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home : sports : sports   May 3, 2016

2/10/2014 11:07:00 AM
Spotlight: 'The Professor' passing test for Henry

Jared Bell
NewsTribune Sports Writer

Jake Schlosser didn’t think much of it at first.

Now he hardly hears anything different.

In a game during his sophomore season, the now senior point guard on the Henry boys basketball team went crazy dribbling against an opponent, so much so that after the game assistant coach Brad Nichols bestowed a nickname: The Professor.

“I like it and it just kind of stuck,” Schlosser said with a chuckle. “Everyone calls me that. It’s never Jake anymore. It’s usually ‘The Professor.’”

The nickname is inspired by an AND1 streetball legend, who was nicknamed “The Professor” because his dribbling often took opponents to school, where he gave them lessons and made them look bad.

“I always take pride in my assists,” Schlosser said. “I don’t really care if I score or not. I want to find my teammates and get the win. That’s all that matters.”

So far this season, Schlosser and the Mallards have been doing plenty of both as Schlosser has been passing on the attention that comes with scoring and instead assisting his teammates better than anyone in the area.

Now in his third year as Henry’s point guard, Schlosser leads the area with 6.1 assists per game, which is nearly two more assists per game than anyone in the area.

In fact, the difference between Schlosser and the player who’s second in the area in assists is a larger differential between Nos. 1 and 2 than any statistical category in the NewsTribune’s weekly stat leader board.

“We’re just not the same team whenever he’s off the floor,” Henry coach Steve Self said. “He just does so much for us. What he does for us is unbelievable, and he’s a huge key to our success.”

Schlosser also is in the area’s top 10 for steals — he only has two more turnovers this season than steals —but he’s best known for setting up his teammates.

“Some of his passes are so crisp,” Self said. “He threw a bounce pass (in the Tri-County Conference Tournament) from the volleyball spike line that went through the lane and into the hands of (sophomore teammate) Deven Guelde, who laid it in with people hanging on him.

“As a defender near the basket, when the point guard is dribbling at the volleyball line, you don’t think you actually have to be right next to the kid you’re guarding, but with Jake you do. It was like a post-feed from half court. But those are the type of things he does night in and night out.”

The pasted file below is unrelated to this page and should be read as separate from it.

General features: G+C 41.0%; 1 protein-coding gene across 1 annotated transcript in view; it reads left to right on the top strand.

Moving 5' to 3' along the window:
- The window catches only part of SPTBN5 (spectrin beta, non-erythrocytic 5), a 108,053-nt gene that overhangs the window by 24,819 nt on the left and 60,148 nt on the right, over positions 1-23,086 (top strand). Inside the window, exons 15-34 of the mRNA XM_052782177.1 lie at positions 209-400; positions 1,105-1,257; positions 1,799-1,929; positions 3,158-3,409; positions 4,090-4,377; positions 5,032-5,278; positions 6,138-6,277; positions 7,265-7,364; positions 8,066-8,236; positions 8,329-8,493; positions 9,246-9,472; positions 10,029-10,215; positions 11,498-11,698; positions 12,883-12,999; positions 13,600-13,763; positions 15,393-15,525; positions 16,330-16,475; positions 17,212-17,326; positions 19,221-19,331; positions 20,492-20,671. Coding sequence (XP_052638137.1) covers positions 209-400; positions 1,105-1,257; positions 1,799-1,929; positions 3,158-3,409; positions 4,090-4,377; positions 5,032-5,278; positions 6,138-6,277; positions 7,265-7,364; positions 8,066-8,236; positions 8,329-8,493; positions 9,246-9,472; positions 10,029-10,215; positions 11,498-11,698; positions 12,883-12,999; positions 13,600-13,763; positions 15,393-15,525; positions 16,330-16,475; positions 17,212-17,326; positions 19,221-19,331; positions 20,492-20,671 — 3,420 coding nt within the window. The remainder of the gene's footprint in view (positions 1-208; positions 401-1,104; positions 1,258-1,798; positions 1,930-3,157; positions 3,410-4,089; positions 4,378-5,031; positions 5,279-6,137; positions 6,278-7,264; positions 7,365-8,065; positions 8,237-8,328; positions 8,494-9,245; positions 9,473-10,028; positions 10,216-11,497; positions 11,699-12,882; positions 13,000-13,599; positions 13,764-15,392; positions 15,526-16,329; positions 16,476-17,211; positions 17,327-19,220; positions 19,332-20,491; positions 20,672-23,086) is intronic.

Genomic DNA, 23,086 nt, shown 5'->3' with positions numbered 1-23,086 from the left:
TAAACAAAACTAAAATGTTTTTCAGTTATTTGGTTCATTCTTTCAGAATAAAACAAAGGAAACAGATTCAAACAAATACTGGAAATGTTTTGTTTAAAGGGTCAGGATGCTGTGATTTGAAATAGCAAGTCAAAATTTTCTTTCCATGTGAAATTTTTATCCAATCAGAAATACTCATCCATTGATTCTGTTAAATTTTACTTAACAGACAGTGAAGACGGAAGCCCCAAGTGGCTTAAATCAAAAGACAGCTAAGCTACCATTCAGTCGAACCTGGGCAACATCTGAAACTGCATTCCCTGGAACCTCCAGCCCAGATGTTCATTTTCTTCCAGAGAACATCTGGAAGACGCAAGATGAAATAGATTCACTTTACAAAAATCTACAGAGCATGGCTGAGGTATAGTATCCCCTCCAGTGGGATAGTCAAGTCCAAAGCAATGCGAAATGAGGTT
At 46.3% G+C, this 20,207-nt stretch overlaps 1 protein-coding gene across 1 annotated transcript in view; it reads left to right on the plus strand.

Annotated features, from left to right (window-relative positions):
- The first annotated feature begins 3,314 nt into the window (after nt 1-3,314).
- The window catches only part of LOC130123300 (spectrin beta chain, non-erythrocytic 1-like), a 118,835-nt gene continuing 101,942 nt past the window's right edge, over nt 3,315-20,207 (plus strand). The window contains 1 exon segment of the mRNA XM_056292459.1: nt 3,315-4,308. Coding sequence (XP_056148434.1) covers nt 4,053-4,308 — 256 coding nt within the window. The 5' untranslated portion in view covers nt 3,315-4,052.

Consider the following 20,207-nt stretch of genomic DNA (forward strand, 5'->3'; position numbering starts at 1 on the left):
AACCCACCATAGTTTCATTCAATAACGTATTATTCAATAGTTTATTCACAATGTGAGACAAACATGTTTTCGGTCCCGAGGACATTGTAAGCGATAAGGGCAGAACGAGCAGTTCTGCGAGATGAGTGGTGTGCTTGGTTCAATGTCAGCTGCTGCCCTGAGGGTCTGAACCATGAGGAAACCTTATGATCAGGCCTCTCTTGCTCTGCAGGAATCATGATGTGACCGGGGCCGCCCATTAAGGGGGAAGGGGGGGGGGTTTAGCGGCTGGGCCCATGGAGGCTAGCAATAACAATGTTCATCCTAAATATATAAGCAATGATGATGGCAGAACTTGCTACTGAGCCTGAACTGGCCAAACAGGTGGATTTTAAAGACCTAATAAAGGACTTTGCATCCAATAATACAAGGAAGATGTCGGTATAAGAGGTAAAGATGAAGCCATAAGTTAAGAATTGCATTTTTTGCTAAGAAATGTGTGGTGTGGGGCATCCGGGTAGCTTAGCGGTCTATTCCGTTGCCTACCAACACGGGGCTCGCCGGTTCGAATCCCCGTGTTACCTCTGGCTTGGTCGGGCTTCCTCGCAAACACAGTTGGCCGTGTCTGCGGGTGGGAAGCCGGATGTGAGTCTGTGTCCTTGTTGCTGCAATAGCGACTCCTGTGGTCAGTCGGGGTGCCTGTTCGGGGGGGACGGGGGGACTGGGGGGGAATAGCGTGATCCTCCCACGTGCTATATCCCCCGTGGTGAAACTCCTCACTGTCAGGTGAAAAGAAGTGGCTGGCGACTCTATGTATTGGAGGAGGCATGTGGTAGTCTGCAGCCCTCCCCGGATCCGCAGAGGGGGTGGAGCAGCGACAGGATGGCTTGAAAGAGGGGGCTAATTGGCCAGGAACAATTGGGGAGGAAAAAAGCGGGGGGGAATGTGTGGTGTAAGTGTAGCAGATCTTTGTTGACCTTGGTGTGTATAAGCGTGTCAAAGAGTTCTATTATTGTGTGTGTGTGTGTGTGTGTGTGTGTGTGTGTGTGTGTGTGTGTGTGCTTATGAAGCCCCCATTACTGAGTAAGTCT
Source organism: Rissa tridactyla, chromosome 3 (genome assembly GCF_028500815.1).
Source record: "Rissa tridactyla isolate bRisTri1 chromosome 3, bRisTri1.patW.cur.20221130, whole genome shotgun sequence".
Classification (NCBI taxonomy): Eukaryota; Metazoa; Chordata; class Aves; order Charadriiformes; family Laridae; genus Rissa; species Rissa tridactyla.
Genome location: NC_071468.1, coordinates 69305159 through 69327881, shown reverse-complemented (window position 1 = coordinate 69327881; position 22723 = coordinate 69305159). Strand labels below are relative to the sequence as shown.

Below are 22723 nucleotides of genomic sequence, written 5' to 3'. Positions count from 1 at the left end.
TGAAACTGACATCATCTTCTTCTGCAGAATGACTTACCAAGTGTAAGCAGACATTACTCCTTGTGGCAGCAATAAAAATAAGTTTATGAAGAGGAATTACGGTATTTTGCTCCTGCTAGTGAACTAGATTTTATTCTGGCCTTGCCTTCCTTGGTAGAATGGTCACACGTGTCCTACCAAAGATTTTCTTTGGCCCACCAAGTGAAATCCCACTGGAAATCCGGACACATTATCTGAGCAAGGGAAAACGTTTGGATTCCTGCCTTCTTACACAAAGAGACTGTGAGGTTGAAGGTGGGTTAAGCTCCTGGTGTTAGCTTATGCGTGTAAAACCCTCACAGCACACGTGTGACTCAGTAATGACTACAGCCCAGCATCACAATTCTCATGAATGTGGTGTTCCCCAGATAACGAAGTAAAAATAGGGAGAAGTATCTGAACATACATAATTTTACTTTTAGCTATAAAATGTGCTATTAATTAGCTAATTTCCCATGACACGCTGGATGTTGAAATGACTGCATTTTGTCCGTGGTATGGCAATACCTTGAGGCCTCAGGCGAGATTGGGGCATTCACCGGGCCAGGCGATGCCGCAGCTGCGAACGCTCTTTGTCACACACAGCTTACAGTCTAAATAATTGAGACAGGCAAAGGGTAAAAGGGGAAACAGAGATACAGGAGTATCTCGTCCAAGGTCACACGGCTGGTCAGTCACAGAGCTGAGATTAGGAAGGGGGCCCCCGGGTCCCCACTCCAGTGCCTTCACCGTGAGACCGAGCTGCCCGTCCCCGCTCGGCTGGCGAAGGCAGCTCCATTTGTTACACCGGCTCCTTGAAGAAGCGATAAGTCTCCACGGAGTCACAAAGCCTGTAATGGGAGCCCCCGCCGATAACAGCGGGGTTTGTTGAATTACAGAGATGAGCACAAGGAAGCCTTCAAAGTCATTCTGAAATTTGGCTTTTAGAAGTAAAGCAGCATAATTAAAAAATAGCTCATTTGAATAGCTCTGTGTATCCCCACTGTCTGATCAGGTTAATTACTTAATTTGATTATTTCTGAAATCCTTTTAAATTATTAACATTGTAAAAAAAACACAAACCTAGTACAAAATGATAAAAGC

Schlosser is one of the many reasons the Mallards have been flying high this season.

Part of Henry’s core that has grown up on the varsity level, Schlosser has helped to lead the Mallards to an 18-4 record this season and a first-place tie for the TCC regular season title.

“He’s steadily just gotten better and better,” Self said. “He does things we don’t even teach him. He gets to spots and gets in lanes and stuff that we don’t do in practice. He just has a feel for the game where he gets it and just knows when kids are going to be open. You can see him set kids up.

“Some of the stuff with the steals, he puts himself in a position to get a steal by baiting kids. He baits them to throw to a spot they think is open but he’s going to get there before the ball gets there.”

Schlosser has steadily grown over his three years on varsity.

After sharing the role with his older brother Clinton during his first season on varsity, Jake took over the position full-time during his sophomore year when Clinton was out with an injury.

Since then, he’s evolved into a quiet and by-example leader.

“I’ve learned so much in the past few years that it’s crazy,” Schlosser said. “I’m not the same player I was three years ago, not even close. My ballhandling is so much better and I’m so much better in giving assists. I’m not as selfish as I was three years ago. Now, I’d willingly pass up a shot to get a teammate a wide-open shot.”

Schlosser and Henry hope the team-first mentality will pay off in the postseason where the Mallards hope to win their first regional since 1996 and only the second postseason hardware in program history.

“He sort of does it quietly,” Self said. “He makes some plays and you get some oohhs and aahhs from the crowd, but you don’t realize how well he’s playing until you look at the stat sheet at the end of the game when you see he had 11 assists and six steals to go with 14 points. It’s amazing to see.”

Jared Bell can be reached at 220-6938, or at Follow him on Twitter @NT_SportsJared.

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